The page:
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Search continues for entangled right whale spotted in the Bay of Fundy

A ballet of three North Atlantic right whale tails are all that is visible of this surface active group (SAG) in Cape Cod Bay, near Provincetown, Mass., Thursday, April 10, 2008.
A ballet of three North Atlantic right whale tails are all that is visible of this surface active group (SAG) in Cape Cod Bay, near Provincetown, Mass., Thursday, April 10, 2008. FILE - Stephen Savoia/The Canadian Press/ AP

A day after heavy fog forced searchers to retreat back to shore, the hunt for an entangled North Atlantic right whale resumed Wednesday in the Bay of Fundy.

The whale, identified as an adult male, was seen Monday morning with an orange buoy trailing behind it.

READ MORE: Fog suspends search for entangled right whale in Bay of Fundy

Jerry Conway of the Campobello Whale Rescue Team says a Department of Fisheries and Oceans aircraft surveyed the Bay of Fundy from above Wednesday.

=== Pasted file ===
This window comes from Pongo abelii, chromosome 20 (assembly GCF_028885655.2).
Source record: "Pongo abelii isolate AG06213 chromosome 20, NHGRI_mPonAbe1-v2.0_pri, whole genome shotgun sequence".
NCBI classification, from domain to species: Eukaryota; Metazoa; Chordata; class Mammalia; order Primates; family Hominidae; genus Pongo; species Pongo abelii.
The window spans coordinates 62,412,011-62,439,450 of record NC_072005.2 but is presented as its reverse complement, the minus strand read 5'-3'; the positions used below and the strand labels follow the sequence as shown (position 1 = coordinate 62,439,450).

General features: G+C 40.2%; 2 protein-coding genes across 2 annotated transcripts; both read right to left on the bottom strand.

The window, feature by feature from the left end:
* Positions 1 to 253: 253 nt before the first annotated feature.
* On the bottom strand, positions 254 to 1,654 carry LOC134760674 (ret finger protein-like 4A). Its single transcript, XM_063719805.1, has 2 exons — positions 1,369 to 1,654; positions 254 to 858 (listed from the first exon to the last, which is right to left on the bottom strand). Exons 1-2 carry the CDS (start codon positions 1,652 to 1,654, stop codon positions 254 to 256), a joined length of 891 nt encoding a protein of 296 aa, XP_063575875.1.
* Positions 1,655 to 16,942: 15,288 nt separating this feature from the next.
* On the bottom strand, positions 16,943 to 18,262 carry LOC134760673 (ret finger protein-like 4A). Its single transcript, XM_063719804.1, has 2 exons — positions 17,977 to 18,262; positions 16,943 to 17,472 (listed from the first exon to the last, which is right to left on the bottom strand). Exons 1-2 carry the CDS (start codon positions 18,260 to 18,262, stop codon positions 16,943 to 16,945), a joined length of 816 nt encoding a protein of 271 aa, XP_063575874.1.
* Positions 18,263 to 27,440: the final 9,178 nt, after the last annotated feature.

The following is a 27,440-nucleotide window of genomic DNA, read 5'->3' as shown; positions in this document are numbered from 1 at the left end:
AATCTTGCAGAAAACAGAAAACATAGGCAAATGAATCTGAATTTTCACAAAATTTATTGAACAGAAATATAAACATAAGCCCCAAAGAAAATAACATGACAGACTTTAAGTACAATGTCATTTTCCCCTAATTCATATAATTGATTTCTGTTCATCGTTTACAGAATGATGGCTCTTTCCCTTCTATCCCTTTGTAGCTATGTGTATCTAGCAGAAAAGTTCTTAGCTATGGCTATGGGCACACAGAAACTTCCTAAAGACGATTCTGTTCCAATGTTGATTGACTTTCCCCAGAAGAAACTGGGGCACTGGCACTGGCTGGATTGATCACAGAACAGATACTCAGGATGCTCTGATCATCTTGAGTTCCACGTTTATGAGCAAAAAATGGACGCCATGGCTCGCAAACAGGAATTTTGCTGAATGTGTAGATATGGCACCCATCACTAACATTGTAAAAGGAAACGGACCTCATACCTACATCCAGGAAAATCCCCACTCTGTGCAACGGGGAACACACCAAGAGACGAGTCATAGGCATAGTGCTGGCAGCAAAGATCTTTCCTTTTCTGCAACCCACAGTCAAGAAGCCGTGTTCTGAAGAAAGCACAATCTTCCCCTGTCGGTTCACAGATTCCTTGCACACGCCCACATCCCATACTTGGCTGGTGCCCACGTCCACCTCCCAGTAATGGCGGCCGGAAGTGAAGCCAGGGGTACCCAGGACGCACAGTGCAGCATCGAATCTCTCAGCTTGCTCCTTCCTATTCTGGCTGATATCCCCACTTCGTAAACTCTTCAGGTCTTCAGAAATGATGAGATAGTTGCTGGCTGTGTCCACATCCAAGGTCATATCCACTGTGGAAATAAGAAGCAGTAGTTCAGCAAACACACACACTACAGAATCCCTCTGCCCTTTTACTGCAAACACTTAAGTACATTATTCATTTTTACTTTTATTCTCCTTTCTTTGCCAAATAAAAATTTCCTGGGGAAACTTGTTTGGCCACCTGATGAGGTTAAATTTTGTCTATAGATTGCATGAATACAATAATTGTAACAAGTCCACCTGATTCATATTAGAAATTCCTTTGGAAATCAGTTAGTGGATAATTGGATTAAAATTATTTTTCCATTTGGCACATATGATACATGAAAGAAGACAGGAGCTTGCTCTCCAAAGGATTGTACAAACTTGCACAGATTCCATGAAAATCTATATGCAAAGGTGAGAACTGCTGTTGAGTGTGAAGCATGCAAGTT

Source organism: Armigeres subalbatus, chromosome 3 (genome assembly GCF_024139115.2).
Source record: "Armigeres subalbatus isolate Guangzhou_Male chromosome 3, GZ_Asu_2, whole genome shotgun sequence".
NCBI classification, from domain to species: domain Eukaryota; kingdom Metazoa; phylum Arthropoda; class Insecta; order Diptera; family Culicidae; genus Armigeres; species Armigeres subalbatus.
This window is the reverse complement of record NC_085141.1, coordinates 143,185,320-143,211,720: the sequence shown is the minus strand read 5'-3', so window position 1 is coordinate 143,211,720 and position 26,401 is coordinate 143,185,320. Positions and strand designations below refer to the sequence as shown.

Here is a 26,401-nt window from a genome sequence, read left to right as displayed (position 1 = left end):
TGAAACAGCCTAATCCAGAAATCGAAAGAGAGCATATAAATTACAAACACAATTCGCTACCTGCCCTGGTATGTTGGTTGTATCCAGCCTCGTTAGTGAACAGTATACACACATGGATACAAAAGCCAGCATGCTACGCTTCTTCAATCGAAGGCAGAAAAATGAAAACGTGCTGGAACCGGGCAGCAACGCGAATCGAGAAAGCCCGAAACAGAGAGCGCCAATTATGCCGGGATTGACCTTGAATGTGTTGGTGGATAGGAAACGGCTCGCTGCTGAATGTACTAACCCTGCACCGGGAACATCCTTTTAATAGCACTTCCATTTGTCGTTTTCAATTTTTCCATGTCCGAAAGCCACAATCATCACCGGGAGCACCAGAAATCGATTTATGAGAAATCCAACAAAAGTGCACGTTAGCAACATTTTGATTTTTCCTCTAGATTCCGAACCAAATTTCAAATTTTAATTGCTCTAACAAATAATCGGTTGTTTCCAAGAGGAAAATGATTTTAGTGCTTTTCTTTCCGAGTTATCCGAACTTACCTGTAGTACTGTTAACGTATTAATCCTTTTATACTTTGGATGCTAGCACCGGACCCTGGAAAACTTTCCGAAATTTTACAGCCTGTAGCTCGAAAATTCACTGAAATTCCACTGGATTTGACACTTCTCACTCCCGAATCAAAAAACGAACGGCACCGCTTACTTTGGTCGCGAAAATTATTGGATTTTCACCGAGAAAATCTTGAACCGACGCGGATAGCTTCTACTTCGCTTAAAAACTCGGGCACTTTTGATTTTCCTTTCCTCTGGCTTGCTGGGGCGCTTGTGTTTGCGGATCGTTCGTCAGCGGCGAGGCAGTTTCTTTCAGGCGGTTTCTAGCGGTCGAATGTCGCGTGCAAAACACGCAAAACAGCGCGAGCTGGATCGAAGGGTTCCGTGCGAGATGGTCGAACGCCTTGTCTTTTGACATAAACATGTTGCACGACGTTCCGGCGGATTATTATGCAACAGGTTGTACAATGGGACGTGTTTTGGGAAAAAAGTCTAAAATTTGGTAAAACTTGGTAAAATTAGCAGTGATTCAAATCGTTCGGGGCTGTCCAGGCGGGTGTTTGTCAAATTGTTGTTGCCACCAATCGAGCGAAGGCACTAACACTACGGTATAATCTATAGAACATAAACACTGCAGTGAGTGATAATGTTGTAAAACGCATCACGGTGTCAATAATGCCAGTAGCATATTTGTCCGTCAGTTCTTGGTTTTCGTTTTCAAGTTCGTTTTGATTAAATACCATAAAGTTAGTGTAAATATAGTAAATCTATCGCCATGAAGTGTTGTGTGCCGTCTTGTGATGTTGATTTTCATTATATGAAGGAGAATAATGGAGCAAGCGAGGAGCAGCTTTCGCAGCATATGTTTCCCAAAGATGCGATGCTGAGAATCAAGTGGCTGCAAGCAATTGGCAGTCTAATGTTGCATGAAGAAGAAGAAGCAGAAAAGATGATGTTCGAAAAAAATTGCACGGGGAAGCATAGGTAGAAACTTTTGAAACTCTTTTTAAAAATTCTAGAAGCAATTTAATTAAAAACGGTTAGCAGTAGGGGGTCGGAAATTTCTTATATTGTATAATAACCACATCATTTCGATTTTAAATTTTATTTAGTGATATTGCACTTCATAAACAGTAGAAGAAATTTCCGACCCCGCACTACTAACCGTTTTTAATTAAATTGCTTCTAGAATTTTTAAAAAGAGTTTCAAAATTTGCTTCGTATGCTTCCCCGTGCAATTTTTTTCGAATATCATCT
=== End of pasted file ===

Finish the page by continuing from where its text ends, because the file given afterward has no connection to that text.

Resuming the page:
The department also sent a boat out of Westport, N.S., and the Campobello rescue team is on standby to disentangle the endangered mammal if it’s found.

Conway says there is still fog out on the water and they will assess whether or not the search will continue Thursday.

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READ MORE: New Brunswick whale rescue team frees first entangled whale since team member’s death

There were 18 recorded North Atlantic right whale deaths in Canadian and U.S. waters last year – most of them in the Gulf of St. Lawrence – mainly due to collisions with ships or entanglements in fishing gear.

There are believed to be fewer than 450 of the whales remaining and, of those, there are only about 100 breeding females.

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